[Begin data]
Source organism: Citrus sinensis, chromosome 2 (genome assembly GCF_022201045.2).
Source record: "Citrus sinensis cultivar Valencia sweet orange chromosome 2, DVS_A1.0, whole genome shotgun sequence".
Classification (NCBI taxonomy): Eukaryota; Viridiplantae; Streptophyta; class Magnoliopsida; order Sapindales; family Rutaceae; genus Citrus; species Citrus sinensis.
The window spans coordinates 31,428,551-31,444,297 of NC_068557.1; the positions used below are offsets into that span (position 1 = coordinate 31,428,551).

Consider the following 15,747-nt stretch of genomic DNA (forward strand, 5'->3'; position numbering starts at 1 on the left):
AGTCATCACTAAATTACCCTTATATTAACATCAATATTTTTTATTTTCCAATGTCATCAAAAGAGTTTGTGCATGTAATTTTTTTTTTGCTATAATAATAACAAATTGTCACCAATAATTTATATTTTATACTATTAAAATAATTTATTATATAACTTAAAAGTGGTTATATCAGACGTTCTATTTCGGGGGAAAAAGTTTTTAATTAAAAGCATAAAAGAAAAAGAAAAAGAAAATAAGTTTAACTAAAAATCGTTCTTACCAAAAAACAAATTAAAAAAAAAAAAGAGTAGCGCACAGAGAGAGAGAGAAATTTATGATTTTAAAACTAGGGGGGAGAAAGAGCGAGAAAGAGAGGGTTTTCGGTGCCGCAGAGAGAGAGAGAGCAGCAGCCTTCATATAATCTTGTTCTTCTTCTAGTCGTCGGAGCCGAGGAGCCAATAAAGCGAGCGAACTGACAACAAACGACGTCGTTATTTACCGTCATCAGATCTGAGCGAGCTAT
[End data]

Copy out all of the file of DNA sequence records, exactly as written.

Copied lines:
Source organism: Citrus sinensis, chromosome 2 (genome assembly GCF_022201045.2).
Source record: "Citrus sinensis cultivar Valencia sweet orange chromosome 2, DVS_A1.0, whole genome shotgun sequence".
Classification (NCBI taxonomy): Eukaryota; Viridiplantae; Streptophyta; class Magnoliopsida; order Sapindales; family Rutaceae; genus Citrus; species Citrus sinensis.
The window spans coordinates 31,428,551-31,444,297 of NC_068557.1; the positions used below are offsets into that span (position 1 = coordinate 31,428,551).

Consider the following 15,747-nt stretch of genomic DNA (forward strand, 5'->3'; position numbering starts at 1 on the left):
AGTCATCACTAAATTACCCTTATATTAACATCAATATTTTTTATTTTCCAATGTCATCAAAAGAGTTTGTGCATGTAATTTTTTTTTTGCTATAATAATAACAAATTGTCACCAATAATTTATATTTTATACTATTAAAATAATTTATTATATAACTTAAAAGTGGTTATATCAGACGTTCTATTTCGGGGGAAAAAGTTTTTAATTAAAAGCATAAAAGAAAAAGAAAAAGAAAATAAGTTTAACTAAAAATCGTTCTTACCAAAAAACAAATTAAAAAAAAAAAAGAGTAGCGCACAGAGAGAGAGAGAAATTTATGATTTTAAAACTAGGGGGGAGAAAGAGCGAGAAAGAGAGGGTTTTCGGTGCCGCAGAGAGAGAGAGAGCAGCAGCCTTCATATAATCTTGTTCTTCTTCTAGTCGTCGGAGCCGAGGAGCCAATAAAGCGAGCGAACTGACAACAAACGACGTCGTTATTTACCGTCATCAGATCTGAGCGAGCTAT